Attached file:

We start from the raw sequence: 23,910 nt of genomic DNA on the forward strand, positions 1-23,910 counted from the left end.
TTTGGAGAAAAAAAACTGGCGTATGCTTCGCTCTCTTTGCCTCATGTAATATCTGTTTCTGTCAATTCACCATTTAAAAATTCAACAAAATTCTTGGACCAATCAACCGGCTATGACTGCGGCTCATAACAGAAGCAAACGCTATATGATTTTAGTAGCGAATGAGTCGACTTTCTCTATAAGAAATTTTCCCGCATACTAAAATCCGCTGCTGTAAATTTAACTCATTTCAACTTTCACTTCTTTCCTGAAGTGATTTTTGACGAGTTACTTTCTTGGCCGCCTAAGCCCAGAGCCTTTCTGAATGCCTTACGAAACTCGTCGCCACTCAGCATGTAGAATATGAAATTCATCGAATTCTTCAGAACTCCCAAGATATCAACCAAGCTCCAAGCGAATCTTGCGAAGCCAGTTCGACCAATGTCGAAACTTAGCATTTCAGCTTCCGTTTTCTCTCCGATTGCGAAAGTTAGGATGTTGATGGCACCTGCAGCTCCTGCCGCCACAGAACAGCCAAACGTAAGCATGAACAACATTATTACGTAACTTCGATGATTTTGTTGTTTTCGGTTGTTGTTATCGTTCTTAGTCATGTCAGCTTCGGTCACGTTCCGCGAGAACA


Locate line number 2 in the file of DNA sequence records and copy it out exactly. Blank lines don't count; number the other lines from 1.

TTTGGAGAAAAAAAACTGGCGTATGCTTCGCTCTCTTTGCCTCATGTAATATCTGTTTCTGTCAATTCACCATTTAAAAATTCAACAAAATTCTTGGACCAATCAACCGGCTATGACTGCGGCTCATAACAGAAGCAAACGCTATATGATTTTAGTAGCGAATGAGTCGACTTTCTCTATAAGAAATTTTCCCGCATACTAAAATCCGCTGCTGTAAATTTAACTCATTTCAACTTTCACTTCTTTCCTGAAGTGATTTTTGACGAGTTACTTTCTTGGCCGCCTAAGCCCAGAGCCTTTCTGAATGCCTTACGAAACTCGTCGCCACTCAGCATGTAGAATATGAAATTCATCGAATTCTTCAGAACTCCCAAGATATCAACCAAGCTCCAAGCGAATCTTGCGAAGCCAGTTCGACCAATGTCGAAACTTAGCATTTCAGCTTCCGTTTTCTCTCCGATTGCGAAAGTTAGGATGTTGATGGCACCTGCAGCTCCTGCCGCCACAGAACAGCCAAACGTAAGCATGAACAACATTATTACGTAACTTCGATGATTTTGTTGTTTTCGGTTGTTGTTATCGTTCTTAGTCATGTCAGCTTCGGTCACGTTCCGCGAGAACA